Tanvir Ahmed Khan
University of Michigan
January 14, 2022
11:00am - 12:00pm
Virtual on Zoom https://uci.zoom.us/j/8407453455
Rescuing Data Center Processors
To serve billions of users around the world, modern web applications that run across data centers access huge datasets and perform complex application logic. As a result, data center applications face two major challenges: (1) poor data access behavior and (2) poor instruction access behavior. In my research, I demonstrate that novel hardware-software codesign effectively solves both challenges. Specifically, I observe that both data and instruction accesses in data center applications follow a deeply repetitive pattern that can be efficiently optimized by profiling the application’s program flow behavior. In this talk, I will first present an overview of my techniques to improve data and instruction accesses. I will then describe two of my techniques in detail, showing how these techniques outperform prior proposals from Google.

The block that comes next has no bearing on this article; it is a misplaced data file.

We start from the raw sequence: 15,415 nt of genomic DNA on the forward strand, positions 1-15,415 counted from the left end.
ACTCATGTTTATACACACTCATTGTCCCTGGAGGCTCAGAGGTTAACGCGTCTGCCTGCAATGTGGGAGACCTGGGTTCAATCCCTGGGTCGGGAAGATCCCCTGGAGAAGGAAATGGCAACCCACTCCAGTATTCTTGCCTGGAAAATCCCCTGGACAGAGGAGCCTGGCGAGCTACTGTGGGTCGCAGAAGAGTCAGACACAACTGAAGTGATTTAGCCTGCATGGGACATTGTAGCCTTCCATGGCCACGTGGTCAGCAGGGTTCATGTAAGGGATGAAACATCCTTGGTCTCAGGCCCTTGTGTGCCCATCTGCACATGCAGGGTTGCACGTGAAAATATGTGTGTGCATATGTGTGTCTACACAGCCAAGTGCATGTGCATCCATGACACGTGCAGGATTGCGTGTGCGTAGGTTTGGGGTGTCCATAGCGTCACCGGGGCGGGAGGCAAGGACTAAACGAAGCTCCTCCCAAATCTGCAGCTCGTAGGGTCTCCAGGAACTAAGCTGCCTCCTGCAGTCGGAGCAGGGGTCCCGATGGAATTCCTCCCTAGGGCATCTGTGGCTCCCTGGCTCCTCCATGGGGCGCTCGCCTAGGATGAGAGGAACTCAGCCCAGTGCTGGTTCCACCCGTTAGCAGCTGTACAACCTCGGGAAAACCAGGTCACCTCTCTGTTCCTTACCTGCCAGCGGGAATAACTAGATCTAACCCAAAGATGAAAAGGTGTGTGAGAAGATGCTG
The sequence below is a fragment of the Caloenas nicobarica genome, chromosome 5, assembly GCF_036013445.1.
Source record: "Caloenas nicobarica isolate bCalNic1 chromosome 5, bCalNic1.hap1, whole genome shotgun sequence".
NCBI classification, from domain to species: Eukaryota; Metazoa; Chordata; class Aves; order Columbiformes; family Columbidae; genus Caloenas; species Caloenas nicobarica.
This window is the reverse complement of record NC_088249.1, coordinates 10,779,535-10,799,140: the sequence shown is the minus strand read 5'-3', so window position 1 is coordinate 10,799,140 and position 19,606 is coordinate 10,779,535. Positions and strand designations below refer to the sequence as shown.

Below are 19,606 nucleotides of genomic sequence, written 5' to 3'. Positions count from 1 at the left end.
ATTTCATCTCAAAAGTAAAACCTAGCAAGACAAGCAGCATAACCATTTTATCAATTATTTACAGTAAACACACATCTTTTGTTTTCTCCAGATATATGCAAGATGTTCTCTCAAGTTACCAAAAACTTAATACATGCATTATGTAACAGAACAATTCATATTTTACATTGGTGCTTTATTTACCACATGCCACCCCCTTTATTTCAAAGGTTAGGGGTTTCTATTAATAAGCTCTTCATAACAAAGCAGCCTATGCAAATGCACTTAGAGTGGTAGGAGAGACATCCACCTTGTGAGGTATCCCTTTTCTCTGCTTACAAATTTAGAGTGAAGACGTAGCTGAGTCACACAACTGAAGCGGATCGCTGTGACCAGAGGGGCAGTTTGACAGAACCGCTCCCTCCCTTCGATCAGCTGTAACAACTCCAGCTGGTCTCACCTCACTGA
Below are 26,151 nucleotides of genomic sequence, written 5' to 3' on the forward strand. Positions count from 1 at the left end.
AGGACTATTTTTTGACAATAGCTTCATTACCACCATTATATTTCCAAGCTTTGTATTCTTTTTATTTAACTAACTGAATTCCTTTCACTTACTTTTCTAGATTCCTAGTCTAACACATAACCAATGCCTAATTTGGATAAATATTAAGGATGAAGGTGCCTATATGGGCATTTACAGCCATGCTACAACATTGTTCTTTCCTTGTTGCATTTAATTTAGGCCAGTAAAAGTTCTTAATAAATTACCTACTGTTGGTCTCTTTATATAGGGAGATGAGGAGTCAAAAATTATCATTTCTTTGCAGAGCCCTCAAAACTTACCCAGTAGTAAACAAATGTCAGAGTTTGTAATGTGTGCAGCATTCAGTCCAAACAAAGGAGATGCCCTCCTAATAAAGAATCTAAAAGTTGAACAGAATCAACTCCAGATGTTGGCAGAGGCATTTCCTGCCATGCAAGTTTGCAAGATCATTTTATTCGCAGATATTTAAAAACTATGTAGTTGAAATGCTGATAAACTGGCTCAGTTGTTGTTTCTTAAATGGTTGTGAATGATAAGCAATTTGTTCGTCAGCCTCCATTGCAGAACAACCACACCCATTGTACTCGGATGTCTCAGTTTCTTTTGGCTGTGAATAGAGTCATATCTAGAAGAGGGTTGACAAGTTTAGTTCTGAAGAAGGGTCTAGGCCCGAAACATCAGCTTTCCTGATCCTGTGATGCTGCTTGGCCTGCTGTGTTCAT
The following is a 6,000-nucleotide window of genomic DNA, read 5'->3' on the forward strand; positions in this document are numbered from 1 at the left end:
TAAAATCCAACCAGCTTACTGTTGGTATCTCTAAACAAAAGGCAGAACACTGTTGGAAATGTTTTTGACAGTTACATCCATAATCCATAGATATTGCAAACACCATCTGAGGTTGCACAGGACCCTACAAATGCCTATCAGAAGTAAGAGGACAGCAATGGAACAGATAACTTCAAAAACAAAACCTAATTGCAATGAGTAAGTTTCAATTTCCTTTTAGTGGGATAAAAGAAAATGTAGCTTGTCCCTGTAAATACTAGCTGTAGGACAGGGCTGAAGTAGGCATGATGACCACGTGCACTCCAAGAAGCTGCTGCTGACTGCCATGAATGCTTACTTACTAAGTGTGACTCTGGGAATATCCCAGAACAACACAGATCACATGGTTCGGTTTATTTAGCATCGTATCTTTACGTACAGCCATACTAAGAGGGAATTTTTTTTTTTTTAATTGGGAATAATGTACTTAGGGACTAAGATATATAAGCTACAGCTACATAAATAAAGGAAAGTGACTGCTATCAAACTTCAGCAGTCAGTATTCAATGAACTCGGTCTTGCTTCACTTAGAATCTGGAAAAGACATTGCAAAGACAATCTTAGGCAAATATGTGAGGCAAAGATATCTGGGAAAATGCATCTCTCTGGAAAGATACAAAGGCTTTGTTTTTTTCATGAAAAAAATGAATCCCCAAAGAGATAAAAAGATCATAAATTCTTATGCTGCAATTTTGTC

Tanvir Ahmed Khan is a fifth-year Ph.D. candidate at the University of Michigan. His research interests lie at the intersection of computer architecture, compilers, and operating systems. He is interested in designing techniques at the boundary of hardware and software that enable software to better leverage hardware resources. He was a Facebook Fellowship (2020) finalist. His research on data center applications’ performance optimizations has appeared in top computer architecture and systems venues like ISCA, MICRO, PLDI, and OSDI. His work is being used by Intel and ARM to design the next-generation CPU architectures. Tanvir expects to graduate soon and after graduation, he is interested in tenure-track faculty positions.